Wednesday, April 18, 2012

And Now for my Next Number...

Frank Sinatra

My interest in popular music atrophied after the late 50's and early 60's. Frank Sinatra is no longer played on the radio; except perhaps on some oldies station in New York or L.A. But if you ever get up to the Falls Church, Virginia area and are in need of a Sinatra fix, you're welcome to drop by my grand kids house and listen to their CD boom box. However, it's not Sinatra ALL the time. They'll mix in some Rose Mary Clooney, Mel Torme, Tony Bennet, and Steve Lawrence and Edie Gome tunes spiced with a little Count Basie, Dave Brubeck and things like that.

I'm proud to say that I'm responsible for their taste in popular music. Being brainwashed by your Grand daddy, who has a pretty good ear for  music, is a lot better than the kids growing up thinking that mindless, tuneless, dissonant banging and screaming is good music.

Steve Lawrence and Edie Gorme
At Easter dinner a few weeks ago, one of the boys asked me if I had ever met Frank Sinatra. “No, I never met him, but I saw him live in a concert one time.”

“How about Steve Lawrence. Did you ever meet him.”

“No, I'm afraid not. However," I added, "I once replaced him on a national radio music show.”

The rolling of the eyes began. As you know I love telling stories, true stories, but my grand kids don't believe them and they won't listen long enough to hear, as Paul Harvey used to say, “the rest of the story.”

This time neither boy even finished dessert before both announced in unison, “We love you Grandaddy, but we're outta here.”

Here's the rest of the story:

Around 1963 or 64 the US Air Force Band, based at Bolling Air Force Base in Washington decided to expand their very successful “Serenade in Blue” show which was played on over 2200 radio stations in the county at least once a week (The shows were on records that were handed out to the stations by the local Air Force recruiters.)  The radio stations got “brownie” points from the FCC for playing these “public service” programs. All the services had a show like this back then...with names like “Here's to Veterans” "Your Navy Show," "This is the Army," etc.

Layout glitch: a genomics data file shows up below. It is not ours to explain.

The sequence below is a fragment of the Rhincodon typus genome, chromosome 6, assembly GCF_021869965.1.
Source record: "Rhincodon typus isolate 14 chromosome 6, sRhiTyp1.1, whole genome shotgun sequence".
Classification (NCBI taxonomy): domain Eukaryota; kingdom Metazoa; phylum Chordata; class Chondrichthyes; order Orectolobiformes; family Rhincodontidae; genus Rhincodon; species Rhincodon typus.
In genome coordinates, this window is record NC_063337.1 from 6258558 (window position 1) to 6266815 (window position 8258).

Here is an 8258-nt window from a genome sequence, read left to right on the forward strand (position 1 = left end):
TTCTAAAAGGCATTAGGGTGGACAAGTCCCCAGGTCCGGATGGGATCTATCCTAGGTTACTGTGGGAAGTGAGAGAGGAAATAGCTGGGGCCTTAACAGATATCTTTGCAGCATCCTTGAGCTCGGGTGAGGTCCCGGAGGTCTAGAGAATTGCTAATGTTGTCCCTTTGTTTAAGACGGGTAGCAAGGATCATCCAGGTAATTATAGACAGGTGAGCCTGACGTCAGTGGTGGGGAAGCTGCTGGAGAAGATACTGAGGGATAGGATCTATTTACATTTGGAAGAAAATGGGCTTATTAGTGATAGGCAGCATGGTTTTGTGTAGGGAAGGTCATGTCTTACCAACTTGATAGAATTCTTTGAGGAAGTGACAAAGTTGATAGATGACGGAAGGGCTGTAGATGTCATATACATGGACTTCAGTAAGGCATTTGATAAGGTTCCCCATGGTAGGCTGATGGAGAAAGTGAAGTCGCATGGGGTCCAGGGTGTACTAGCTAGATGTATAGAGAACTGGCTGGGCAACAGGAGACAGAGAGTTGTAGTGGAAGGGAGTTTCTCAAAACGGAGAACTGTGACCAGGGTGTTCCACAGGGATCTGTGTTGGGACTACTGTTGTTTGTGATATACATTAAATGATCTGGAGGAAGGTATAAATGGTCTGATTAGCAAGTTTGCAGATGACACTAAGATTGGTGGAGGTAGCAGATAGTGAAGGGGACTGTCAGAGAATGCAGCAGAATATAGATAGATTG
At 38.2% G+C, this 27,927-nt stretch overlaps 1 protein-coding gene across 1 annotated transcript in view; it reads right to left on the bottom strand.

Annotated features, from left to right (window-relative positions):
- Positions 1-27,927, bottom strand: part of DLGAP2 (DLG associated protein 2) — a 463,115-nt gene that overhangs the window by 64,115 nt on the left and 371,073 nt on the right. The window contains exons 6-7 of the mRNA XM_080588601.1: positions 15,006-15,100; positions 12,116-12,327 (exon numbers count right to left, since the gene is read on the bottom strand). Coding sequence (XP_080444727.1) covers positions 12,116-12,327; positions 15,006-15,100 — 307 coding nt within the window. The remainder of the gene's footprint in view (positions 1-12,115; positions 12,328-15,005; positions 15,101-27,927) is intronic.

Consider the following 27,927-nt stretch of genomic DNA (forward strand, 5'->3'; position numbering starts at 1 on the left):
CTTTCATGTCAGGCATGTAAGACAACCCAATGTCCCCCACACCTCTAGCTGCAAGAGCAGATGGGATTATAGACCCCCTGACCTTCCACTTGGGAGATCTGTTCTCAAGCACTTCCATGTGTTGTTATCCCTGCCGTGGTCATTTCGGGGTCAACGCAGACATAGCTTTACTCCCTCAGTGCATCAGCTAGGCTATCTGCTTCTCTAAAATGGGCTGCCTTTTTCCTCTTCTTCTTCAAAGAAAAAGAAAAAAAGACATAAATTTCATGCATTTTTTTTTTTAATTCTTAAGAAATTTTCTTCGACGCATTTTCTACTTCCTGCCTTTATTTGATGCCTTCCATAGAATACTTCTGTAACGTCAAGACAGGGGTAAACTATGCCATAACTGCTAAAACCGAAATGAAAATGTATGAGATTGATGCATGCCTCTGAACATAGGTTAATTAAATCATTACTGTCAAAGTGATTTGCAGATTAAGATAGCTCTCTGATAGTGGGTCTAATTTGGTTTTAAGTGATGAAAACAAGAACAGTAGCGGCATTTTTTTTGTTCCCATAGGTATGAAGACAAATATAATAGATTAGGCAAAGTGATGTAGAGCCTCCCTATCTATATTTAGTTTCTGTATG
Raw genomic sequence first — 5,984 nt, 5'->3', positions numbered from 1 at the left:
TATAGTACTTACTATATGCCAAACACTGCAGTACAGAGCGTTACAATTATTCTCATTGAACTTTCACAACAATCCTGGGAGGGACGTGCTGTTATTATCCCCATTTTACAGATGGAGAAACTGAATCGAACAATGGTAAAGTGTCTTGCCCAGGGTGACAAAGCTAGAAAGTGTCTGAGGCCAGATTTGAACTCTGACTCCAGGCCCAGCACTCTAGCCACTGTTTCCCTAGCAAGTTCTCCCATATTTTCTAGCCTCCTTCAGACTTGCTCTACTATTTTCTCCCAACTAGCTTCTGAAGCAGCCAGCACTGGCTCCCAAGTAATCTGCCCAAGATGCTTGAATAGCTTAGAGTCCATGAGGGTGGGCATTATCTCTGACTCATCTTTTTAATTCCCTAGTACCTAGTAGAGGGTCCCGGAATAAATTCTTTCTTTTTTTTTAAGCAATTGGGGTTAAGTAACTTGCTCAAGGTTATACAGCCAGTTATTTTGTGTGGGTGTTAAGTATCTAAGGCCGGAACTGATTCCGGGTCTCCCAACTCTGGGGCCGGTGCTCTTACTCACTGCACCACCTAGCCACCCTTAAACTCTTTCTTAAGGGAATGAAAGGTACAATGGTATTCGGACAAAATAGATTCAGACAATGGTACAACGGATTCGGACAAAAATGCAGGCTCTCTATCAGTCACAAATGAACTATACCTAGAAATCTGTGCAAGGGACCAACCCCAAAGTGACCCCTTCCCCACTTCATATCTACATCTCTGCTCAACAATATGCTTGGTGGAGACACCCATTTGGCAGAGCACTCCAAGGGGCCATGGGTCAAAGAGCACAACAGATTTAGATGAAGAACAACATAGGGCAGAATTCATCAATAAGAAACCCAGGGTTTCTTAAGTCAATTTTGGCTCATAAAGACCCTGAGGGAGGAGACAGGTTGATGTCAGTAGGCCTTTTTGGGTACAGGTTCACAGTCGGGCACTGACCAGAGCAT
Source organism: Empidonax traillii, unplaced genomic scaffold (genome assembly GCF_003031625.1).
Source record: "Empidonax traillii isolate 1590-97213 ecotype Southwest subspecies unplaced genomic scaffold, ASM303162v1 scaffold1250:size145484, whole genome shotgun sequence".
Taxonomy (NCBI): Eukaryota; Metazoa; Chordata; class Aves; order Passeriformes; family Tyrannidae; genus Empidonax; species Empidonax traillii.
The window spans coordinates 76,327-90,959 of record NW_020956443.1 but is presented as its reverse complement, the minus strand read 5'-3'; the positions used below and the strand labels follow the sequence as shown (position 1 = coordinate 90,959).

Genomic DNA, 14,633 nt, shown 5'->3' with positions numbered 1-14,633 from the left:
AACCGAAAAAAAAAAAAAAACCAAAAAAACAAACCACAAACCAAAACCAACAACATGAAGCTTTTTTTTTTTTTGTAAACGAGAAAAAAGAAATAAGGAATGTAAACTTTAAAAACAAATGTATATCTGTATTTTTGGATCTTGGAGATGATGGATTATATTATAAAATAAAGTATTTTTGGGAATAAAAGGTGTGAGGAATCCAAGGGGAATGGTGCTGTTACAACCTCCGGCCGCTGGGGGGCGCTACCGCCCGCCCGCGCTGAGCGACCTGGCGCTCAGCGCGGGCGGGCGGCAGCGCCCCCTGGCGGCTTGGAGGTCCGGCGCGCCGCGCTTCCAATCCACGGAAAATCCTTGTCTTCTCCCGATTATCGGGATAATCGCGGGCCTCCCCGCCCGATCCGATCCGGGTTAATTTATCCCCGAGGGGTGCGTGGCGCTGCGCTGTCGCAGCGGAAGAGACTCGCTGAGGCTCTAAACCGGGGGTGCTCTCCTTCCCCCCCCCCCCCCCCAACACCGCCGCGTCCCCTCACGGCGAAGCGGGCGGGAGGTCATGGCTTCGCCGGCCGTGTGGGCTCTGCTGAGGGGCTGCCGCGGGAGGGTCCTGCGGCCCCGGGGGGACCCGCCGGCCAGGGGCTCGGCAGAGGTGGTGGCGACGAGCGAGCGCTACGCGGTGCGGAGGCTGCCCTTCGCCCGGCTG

The Air Force decided to expand their audience even more by producing a new show for FM stations, which were just coming into their own, with a show called “Serenade in Stereo.” They chose Steve Lawrence as the host of the show.. However, because of some sort of contract difficulty, he wasn't allowed to sing on the show, just announce.

After the first album was cut (13 shows) someone high up (no pun intended) in the Air Force said, “Wait a minute. It sounds very strange to have Steve Lawrence hosting the show....and NOT sing. Plus, he never was in the Air Force. He was in the Army!

So the search for his replacement was on, and I was fortunate enough to be chosen. The big brass liked the job that I did, so decided instead of two shows, one in stereo and one in mono (for AM stations), they would produce only one show that could either be aired in stereo or mono and go back to their well established title, SERENADE IN BLUE with me as host.

I did that show for 7 years. Being heard in almost every city and small town in America was an announcer's fondest dream. It was certainly the highlight of my radio career. Not only that, but for years people who had served overseas would tell me about hearing me in Germany, Bangkok, or Vietnam, anywhere Armed Forces Radio was heard.

Lee Shephard 1964
Each show featured at least one outstanding singer of the time such as Jon Hendricks, Carmen McRae, June Christy,  Matt Monroe, Joe Williams, Sarah Vaughn, Lou Rawls, and you name it. And there has never been a better Jazz band than that edition of the Airman of Note. Remember, this was the Vietnam era.  The Air Force picked the cream of the crop of young American musicians just as their predecessor, the Glenn Miller Army Air Force Band did in WW2.

What an honor it was to be associated with such rich musical history.

Am I bragging?  Yes.